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There’s good news on the horizon, says CIBC World Markets’ deputy chief economist Benjamin Tal. He spoke today at a Renaissance Investments event.

Advisor.ca live-tweeted the event and we’ve put the best tweets below:

There is some logic to the idea 2014 will be better, Benjamin Tal tells the Renaissance Investments roadshow. The U.S. created jobs last year, manufacturing is up. Obama is happy.

The Eurozone is getting past recession. Merkel is happy, and so is Harper because the global economy’s improving.

The theme that will dominate investing is the tug-of-war between monetary policy and fiscal policy.

Monetary policy is running out of ammunition. You have a generation that has never seen a rising interest rate.

Read: What to do when interest rates rise

Fiscal balance is like heaven. Everyone wants to get there but not too soon.

There are still problems in the Eurozone, but the biggest is unemployment, and particularly youth unemployment. It’s a risky situation and potentially volatile. We could see a European Spring.

Hopefully it won’t be explosive, but the easy money from mispricing has been made. Tal says he likes Germany: It’s well-positioned to enter emerging markets and its real estate market is getting interesting.

Commodities is where it gets interesting. The mega cycle is over, but that doesn’t mean prices will fall. In fact, they’ll rise in response to the global economy improving. But then they’ll stabilize.

Emerging market softness is worrying some people. But we’ve seen that before. They go up and down and those markets react to China, not the U.S.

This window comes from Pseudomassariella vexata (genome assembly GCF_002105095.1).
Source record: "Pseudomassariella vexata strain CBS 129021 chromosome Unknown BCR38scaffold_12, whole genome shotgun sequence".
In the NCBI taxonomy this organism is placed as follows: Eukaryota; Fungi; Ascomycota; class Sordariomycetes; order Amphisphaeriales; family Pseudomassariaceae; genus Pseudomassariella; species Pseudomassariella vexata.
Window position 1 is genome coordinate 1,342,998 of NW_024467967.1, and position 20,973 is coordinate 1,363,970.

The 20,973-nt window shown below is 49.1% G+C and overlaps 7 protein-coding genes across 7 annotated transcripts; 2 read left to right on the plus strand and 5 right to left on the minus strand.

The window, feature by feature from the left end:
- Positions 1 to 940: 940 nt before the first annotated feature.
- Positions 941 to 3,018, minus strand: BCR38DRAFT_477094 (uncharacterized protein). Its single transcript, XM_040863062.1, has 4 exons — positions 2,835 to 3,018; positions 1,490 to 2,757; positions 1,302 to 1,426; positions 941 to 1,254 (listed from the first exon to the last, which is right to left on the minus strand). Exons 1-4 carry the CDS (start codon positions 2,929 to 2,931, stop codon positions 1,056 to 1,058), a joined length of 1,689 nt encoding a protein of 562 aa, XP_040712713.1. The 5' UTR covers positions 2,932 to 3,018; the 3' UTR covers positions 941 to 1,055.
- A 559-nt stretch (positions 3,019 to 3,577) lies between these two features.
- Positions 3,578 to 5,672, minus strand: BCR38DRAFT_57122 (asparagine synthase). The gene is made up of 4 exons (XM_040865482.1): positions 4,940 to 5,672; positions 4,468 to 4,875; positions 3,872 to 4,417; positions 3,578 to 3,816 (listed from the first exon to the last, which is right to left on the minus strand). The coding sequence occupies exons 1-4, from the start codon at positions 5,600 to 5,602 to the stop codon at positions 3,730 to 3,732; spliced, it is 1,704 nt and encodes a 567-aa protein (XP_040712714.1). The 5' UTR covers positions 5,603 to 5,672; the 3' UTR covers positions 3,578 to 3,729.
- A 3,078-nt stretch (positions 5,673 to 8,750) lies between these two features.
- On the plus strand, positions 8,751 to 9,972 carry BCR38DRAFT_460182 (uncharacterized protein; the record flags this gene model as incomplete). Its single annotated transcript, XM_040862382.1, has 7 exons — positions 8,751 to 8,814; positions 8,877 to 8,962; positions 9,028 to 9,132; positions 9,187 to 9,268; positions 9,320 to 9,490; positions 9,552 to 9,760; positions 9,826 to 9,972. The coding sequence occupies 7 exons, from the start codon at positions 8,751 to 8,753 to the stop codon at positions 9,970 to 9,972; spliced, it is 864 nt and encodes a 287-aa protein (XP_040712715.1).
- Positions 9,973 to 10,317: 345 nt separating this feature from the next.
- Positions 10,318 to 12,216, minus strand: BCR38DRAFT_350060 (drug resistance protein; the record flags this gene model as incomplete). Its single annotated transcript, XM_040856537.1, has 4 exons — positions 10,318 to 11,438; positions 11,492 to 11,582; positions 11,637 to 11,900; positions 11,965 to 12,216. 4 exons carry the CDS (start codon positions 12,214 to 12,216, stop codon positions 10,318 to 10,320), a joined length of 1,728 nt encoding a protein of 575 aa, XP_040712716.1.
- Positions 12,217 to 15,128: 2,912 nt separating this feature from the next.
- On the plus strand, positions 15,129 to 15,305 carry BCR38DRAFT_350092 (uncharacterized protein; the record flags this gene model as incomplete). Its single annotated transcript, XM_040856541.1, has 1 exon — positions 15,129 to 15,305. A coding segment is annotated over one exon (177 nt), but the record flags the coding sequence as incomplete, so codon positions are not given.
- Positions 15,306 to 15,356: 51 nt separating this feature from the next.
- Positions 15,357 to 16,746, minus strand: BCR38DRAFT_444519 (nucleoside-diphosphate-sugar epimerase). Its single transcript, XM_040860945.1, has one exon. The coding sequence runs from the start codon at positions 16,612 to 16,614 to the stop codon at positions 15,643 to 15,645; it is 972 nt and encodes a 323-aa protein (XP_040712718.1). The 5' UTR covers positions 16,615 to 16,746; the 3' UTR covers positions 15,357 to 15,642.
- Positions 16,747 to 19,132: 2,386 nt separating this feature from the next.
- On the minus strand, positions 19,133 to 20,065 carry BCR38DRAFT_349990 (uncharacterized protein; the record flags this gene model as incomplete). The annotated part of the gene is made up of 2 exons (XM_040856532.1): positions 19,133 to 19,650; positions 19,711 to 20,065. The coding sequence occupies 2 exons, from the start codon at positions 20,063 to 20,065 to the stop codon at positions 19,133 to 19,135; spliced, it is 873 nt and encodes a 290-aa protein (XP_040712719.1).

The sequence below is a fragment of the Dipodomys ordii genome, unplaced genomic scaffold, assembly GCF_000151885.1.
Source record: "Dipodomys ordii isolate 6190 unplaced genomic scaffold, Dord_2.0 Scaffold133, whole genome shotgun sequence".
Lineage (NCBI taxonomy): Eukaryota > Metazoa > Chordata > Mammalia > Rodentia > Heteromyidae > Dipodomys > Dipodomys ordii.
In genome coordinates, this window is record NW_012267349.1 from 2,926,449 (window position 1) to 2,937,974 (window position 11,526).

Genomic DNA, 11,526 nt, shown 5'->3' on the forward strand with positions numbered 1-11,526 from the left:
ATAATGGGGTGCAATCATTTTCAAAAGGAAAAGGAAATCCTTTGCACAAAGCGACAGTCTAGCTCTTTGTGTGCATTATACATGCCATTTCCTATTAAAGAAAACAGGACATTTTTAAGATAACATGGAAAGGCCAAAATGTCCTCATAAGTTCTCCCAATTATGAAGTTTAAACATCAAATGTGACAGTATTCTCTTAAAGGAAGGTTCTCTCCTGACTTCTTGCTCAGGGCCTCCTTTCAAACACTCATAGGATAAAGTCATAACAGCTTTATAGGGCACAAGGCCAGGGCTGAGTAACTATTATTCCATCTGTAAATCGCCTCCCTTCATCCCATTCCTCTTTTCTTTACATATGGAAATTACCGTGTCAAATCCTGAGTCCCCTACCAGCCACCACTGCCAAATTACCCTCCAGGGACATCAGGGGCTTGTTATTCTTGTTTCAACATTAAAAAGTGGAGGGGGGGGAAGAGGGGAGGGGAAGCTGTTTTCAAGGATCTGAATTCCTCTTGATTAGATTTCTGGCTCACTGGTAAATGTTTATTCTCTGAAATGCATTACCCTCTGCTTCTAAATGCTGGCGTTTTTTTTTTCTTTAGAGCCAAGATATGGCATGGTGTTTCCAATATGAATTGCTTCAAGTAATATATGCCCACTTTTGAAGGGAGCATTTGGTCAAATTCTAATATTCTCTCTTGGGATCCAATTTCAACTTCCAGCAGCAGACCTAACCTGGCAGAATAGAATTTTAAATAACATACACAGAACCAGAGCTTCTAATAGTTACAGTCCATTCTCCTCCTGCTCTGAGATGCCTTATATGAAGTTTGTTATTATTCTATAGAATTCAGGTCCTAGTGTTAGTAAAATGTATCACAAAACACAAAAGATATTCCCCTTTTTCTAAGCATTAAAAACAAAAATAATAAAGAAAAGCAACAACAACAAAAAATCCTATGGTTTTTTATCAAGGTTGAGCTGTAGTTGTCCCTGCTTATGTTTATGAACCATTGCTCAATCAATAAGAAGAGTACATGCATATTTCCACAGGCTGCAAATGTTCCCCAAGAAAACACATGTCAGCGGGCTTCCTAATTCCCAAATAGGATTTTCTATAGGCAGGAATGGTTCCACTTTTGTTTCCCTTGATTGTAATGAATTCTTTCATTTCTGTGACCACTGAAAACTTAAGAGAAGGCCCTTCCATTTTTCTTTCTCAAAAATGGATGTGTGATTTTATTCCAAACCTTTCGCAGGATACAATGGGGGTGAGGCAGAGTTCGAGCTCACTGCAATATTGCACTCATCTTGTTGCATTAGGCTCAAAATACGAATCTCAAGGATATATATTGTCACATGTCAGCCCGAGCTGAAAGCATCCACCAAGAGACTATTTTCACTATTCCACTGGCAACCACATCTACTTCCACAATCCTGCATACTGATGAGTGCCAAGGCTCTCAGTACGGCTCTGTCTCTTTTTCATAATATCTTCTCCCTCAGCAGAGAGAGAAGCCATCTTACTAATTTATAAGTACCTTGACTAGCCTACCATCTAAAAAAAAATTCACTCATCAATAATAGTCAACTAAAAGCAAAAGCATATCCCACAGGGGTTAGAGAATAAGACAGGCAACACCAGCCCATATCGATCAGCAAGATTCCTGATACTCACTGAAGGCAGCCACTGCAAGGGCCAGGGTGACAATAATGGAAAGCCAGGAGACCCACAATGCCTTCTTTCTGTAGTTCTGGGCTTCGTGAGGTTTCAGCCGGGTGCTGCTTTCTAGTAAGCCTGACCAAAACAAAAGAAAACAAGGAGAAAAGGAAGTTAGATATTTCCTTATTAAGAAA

Read: BRICs lose favour as money pours into Europe

China can achieve a soft landing because they have the political means to do so. They can tell banks to stop lending. The Chinese political system doesn’t have to ask Congress. But the China that emerges will be different.

Young Chinese consumers chase worldwide name brands and that’s good for U.S. manufacturers. The overall economy will slow to 7%. That will be the new normal, as the government shifts from a infrastructure to a consumer focus.

The U.S. is driven by the fiscal saga. They are crazy enough to shut down the government but not crazy enough to default. Whenever they do this, it’s a buying opportunity to go long.

Creditworthiness in U.S. households is good, but people still aren’t ready. We’ll see soft markets and people will question the recovery. If that pushes down things like lumber, then that’s an invitation to go long because the consumers will bounce back.

Read: Choose shorter terms as rates rise

Short term interest rates should be stable. The Fed said they’ll keep thing at pace until 2015 and the Bank of Canada will follow suit.

U.S. financials will do well because of pent up demand. Shale gas will change the picture for the U.S. energy sector. They’ll no longer be importing every drop of oil we produce.

And other countries are entering this market. We’ll sell elsewhere. But Tal thinks oil at 85 is a mispricing.

Manufacturing is less good, especially autos. We’re losing market share to Mexico and U.S. states. We didn’t benefit from the last lift.

Read: Be thankful for pent-up demand

Dividend stocks belong in portfolios but Tal says he wouldn’t be adding them. Rising interest rates will impact REITs and similar instruments.

The portfolio should also take advantage of demographics. Make a grey index portfolio.

Tal summarizes saying the US will improve gradually but the commodity supercycle is over and globals will drive the TSX.

Originally published on Advisor.ca

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